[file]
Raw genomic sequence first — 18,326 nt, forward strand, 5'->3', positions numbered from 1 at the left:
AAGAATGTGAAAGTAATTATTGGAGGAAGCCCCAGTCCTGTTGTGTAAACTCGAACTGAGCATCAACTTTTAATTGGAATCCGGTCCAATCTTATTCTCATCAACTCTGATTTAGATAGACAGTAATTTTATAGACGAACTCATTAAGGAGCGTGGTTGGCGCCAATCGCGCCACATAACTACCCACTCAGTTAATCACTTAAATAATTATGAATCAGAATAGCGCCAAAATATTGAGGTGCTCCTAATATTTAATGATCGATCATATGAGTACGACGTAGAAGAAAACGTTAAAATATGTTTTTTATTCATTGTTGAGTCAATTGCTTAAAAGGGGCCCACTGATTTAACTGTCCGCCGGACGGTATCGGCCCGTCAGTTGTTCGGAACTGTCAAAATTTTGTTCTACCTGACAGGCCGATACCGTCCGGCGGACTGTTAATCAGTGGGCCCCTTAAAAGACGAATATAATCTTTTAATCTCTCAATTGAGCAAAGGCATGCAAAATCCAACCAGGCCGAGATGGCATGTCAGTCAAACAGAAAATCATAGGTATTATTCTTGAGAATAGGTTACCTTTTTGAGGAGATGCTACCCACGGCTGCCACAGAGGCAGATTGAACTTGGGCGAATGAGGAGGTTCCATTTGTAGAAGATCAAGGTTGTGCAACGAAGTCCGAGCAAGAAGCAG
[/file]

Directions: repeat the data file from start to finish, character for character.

Raw genomic sequence first — 18,326 nt, forward strand, 5'->3', positions numbered from 1 at the left:
AAGAATGTGAAAGTAATTATTGGAGGAAGCCCCAGTCCTGTTGTGTAAACTCGAACTGAGCATCAACTTTTAATTGGAATCCGGTCCAATCTTATTCTCATCAACTCTGATTTAGATAGACAGTAATTTTATAGACGAACTCATTAAGGAGCGTGGTTGGCGCCAATCGCGCCACATAACTACCCACTCAGTTAATCACTTAAATAATTATGAATCAGAATAGCGCCAAAATATTGAGGTGCTCCTAATATTTAATGATCGATCATATGAGTACGACGTAGAAGAAAACGTTAAAATATGTTTTTTATTCATTGTTGAGTCAATTGCTTAAAAGGGGCCCACTGATTTAACTGTCCGCCGGACGGTATCGGCCCGTCAGTTGTTCGGAACTGTCAAAATTTTGTTCTACCTGACAGGCCGATACCGTCCGGCGGACTGTTAATCAGTGGGCCCCTTAAAAGACGAATATAATCTTTTAATCTCTCAATTGAGCAAAGGCATGCAAAATCCAACCAGGCCGAGATGGCATGTCAGTCAAACAGAAAATCATAGGTATTATTCTTGAGAATAGGTTACCTTTTTGAGGAGATGCTACCCACGGCTGCCACAGAGGCAGATTGAACTTGGGCGAATGAGGAGGTTCCATTTGTAGAAGATCAAGGTTGTGCAACGAAGTCCGAGCAAGAAGCAG